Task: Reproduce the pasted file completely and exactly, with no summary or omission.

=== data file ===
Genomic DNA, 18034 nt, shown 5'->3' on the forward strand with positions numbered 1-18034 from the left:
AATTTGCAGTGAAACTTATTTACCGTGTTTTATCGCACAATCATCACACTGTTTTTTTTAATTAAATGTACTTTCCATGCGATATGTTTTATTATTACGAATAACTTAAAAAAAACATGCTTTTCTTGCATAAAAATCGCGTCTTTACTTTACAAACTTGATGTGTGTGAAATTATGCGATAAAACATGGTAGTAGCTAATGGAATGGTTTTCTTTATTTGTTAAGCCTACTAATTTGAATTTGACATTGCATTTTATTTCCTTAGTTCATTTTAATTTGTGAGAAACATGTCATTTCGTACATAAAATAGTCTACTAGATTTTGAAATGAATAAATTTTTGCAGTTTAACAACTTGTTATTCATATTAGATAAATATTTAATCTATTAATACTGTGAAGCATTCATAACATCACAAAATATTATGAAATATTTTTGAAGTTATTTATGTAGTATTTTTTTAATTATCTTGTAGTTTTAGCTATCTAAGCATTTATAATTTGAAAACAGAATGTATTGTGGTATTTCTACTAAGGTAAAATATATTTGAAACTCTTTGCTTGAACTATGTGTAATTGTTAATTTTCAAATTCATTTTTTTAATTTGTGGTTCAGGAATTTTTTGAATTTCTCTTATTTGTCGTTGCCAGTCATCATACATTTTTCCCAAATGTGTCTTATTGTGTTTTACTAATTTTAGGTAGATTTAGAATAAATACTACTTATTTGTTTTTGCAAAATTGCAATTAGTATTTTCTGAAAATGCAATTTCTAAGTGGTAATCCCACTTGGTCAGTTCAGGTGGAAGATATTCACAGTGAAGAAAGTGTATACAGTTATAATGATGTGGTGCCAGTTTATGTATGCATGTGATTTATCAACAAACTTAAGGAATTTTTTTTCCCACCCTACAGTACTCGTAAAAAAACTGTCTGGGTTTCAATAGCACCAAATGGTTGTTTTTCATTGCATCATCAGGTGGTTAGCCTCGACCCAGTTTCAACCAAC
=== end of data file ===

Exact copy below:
Genomic DNA, 18034 nt, shown 5'->3' on the forward strand with positions numbered 1-18034 from the left:
AATTTGCAGTGAAACTTATTTACCGTGTTTTATCGCACAATCATCACACTGTTTTTTTTAATTAAATGTACTTTCCATGCGATATGTTTTATTATTACGAATAACTTAAAAAAAACATGCTTTTCTTGCATAAAAATCGCGTCTTTACTTTACAAACTTGATGTGTGTGAAATTATGCGATAAAACATGGTAGTAGCTAATGGAATGGTTTTCTTTATTTGTTAAGCCTACTAATTTGAATTTGACATTGCATTTTATTTCCTTAGTTCATTTTAATTTGTGAGAAACATGTCATTTCGTACATAAAATAGTCTACTAGATTTTGAAATGAATAAATTTTTGCAGTTTAACAACTTGTTATTCATATTAGATAAATATTTAATCTATTAATACTGTGAAGCATTCATAACATCACAAAATATTATGAAATATTTTTGAAGTTATTTATGTAGTATTTTTTTAATTATCTTGTAGTTTTAGCTATCTAAGCATTTATAATTTGAAAACAGAATGTATTGTGGTATTTCTACTAAGGTAAAATATATTTGAAACTCTTTGCTTGAACTATGTGTAATTGTTAATTTTCAAATTCATTTTTTTAATTTGTGGTTCAGGAATTTTTTGAATTTCTCTTATTTGTCGTTGCCAGTCATCATACATTTTTCCCAAATGTGTCTTATTGTGTTTTACTAATTTTAGGTAGATTTAGAATAAATACTACTTATTTGTTTTTGCAAAATTGCAATTAGTATTTTCTGAAAATGCAATTTCTAAGTGGTAATCCCACTTGGTCAGTTCAGGTGGAAGATATTCACAGTGAAGAAAGTGTATACAGTTATAATGATGTGGTGCCAGTTTATGTATGCATGTGATTTATCAACAAACTTAAGGAATTTTTTTTCCCACCCTACAGTACTCGTAAAAAAACTGTCTGGGTTTCAATAGCACCAAATGGTTGTTTTTCATTGCATCATCAGGTGGTTAGCCTCGACCCAGTTTCAACCAAC